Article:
¶ 8. The Ice Center concedes that it “is a community recreational facility.” The Ice Center's mission statement states that the facility offers “constructive recreational choices.” On appeal, the Ice Center does not argue that the facility is not recreational. Instead, the Ice Center posits that because 75% of the use comes from schools and their students, the recreational nature of the facility is outweighed by an educational purpose sufficient to avoid § 3832(7)'s limitation. We agree with the superior court that the facility is primarily dedicated to recreation. Ice skating and extracurricular activities based on ice skating, such as hockey, are traditionally considered to be recreational in nature. The fact that the facility may be primarily used by schools and their students, while true in this case, is also true of most recreational facilities and is not per se indicative of an educational purpose. See President & Fellows of Middlebury College v. Town of Hancock, 147 Vt. 259, 261, 514 A.2d 1061, 1063 (1986) (holding that college ski area is primarily recreational and thus not tax exempt under § 3832(7)). Moreover, while the users of the Ice Center may derive some educational value from hockey and skating, most recreational activities have similar benefits. While ardent hockey fans might disagree, we see no reason, and plaintiff offers none, to conclude that hockey and skating are more educational than other recreational activities, and thus decline to adopt plaintiff's construction of § 3832(7)' s limitations. Therefore, even if the Ice Center cleared the hurdle of § 3802(4), an exemption would still be unavailable under § 3832(7).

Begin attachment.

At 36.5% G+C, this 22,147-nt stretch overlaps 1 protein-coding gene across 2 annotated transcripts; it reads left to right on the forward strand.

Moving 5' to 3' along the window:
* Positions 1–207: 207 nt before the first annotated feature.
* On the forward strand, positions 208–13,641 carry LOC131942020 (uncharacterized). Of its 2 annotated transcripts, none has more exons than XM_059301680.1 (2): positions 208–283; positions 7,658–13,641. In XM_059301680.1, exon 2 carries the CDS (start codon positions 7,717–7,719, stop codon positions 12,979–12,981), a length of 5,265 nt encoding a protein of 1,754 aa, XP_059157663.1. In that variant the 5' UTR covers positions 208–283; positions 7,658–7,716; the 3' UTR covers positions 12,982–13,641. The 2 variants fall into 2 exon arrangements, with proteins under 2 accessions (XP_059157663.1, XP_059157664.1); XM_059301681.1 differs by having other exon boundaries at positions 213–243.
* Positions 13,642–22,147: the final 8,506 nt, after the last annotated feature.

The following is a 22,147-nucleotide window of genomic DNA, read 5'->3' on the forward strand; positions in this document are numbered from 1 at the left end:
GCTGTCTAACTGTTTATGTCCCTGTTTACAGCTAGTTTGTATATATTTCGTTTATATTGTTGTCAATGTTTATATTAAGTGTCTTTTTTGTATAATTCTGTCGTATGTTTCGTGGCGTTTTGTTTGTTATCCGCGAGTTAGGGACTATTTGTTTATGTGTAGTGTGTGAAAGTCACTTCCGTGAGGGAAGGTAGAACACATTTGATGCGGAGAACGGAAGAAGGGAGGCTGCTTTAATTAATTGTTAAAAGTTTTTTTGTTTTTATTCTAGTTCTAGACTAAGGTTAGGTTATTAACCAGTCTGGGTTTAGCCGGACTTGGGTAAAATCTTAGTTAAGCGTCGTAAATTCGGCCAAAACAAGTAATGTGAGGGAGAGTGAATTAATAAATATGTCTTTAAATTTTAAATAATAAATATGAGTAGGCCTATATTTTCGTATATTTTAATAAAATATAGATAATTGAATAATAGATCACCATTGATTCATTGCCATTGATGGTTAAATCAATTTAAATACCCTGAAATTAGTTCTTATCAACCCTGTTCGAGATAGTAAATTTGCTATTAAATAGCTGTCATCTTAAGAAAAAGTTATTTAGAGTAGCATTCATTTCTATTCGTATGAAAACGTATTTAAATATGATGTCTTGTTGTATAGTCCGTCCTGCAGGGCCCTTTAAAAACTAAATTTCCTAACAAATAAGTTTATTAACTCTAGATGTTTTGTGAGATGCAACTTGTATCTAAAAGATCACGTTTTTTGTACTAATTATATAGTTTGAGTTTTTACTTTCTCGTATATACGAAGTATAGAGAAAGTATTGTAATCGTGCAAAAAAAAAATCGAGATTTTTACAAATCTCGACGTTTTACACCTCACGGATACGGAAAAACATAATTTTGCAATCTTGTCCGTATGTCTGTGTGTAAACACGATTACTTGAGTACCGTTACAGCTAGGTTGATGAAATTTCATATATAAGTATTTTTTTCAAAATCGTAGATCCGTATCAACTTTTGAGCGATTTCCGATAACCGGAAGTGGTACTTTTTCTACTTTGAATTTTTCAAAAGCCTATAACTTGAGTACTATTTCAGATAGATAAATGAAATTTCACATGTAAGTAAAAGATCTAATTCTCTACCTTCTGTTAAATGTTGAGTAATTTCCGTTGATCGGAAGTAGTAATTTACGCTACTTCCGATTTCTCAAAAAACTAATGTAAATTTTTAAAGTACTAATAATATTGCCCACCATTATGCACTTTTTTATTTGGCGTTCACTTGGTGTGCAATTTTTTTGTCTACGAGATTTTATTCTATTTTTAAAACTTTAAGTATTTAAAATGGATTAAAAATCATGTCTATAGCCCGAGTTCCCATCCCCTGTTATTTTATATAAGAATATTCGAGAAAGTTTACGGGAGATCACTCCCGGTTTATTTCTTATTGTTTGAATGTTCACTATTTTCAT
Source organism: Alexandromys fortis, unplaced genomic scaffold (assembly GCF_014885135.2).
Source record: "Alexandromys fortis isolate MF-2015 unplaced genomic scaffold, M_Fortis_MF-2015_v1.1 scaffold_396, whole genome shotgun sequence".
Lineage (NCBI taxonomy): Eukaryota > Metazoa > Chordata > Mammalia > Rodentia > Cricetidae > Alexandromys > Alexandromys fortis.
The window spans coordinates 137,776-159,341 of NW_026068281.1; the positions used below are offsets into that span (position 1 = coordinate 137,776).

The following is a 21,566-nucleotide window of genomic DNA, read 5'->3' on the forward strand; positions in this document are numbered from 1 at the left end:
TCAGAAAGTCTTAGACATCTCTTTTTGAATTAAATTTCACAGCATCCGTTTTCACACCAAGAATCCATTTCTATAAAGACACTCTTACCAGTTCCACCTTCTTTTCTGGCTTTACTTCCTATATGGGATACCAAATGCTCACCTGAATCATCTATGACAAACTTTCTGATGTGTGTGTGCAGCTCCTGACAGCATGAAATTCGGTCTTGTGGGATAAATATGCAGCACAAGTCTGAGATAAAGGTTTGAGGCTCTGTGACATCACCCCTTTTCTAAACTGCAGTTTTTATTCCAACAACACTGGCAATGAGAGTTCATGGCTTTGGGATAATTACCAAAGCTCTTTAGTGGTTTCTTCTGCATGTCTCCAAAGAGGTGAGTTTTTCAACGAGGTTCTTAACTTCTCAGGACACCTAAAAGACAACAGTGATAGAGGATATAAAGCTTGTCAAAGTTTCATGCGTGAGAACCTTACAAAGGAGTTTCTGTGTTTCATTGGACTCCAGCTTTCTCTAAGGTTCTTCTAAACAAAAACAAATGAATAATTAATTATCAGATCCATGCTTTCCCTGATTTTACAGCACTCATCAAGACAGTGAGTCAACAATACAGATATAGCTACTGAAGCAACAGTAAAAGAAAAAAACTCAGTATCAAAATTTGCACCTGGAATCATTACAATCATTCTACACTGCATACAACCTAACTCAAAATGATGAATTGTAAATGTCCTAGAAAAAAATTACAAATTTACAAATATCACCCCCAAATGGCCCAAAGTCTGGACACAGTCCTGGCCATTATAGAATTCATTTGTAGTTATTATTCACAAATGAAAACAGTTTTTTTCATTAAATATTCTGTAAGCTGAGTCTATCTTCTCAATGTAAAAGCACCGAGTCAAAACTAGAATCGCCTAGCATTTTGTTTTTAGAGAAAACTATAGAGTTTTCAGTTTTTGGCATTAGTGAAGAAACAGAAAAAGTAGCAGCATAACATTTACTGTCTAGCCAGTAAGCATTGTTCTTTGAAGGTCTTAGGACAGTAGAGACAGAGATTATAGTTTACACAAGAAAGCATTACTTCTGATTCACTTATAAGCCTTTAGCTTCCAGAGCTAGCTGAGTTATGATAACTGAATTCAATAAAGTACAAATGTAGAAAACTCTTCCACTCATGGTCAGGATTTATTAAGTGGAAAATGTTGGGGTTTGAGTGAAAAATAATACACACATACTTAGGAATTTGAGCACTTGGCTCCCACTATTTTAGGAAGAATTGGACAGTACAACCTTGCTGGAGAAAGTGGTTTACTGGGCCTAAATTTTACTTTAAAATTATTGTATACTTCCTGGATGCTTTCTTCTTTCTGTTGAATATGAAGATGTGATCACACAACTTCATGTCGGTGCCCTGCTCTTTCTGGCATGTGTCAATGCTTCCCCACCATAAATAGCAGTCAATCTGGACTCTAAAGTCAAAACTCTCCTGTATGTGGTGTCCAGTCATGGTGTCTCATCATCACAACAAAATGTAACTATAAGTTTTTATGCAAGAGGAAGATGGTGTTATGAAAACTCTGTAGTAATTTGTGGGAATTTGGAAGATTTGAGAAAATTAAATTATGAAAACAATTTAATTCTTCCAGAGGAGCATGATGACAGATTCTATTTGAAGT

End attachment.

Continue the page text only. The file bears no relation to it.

¶ 9. The Ice Center also asserts that because the rink would not be taxed if it were owned by the school district or the town, it should not be taxed when owned by a nonprofit corporation. This argument is unavailing. The decision to distinguish between municipally owned facilities and privately owned facilities when granting tax exemptions is a political one made by the Legislature. In this case, the Legislature expressly created this distinction. The statute allows towns to exempt from property tax privately owned recreational facilities through town vote. According to plaintiff, Waterbury has not held such a vote because it wants to avoid having to pay the educational property tax that would result from an exemption.* Here, the Legislature's clear intent, evidenced by the plain language of § 3832(7), was to exclude from tax exemption facilities primarily dedicated to recreation. The Ice Center, being primarily recreational, is not exempt from property tax unless and until the required vote occurs. Any change to the existing statutes is, of course, within the sole province of the Legislature.
¶ 10. Finally, plaintiff requests this Court to consider a partial tax exemption. Because 75% of the Ice Center's use is school-related, it urges this Court to grant at least a 75% property tax exemption. This issue was not raised with the superior court, and we do not consider it. USGen New England, Inc. v. Town of Rockingham, 2003 VT 102, ¶ 39, 176 Vt. 104, 838 A.2d 927.
FOOTNOTE. Vermont imposes a statewide educational property tax on all nonresidential property, 32 V.S.A. § 5402(a), except property exempt from municipal property tax by law and not by vote. Id. § 5401(10)(A). The State notes that if the Ice Center is exempt as a matter of law, then the financial burden of the Ice Center is spread across all Vermont taxpayers, even those who receive little or no benefit from the rink. The Ice Center contends that if Waterbury votes to exempt the Ice Center, then the taxpayers of Waterbury alone are taxed, even though schools in all six towns in Washington West Supervisory Union utilize the rink. If the tax is imposed but the town does not vote to exempt, then, according to the Ice Center, “the rates would be adjusted, and the amount to be paid out in taxes would come primarily from the same school districts that fund the center today.” To pay the 2006 tax bill, the Ice Center would have to increase the ice rental fee from $150/hour to $157.50/hour.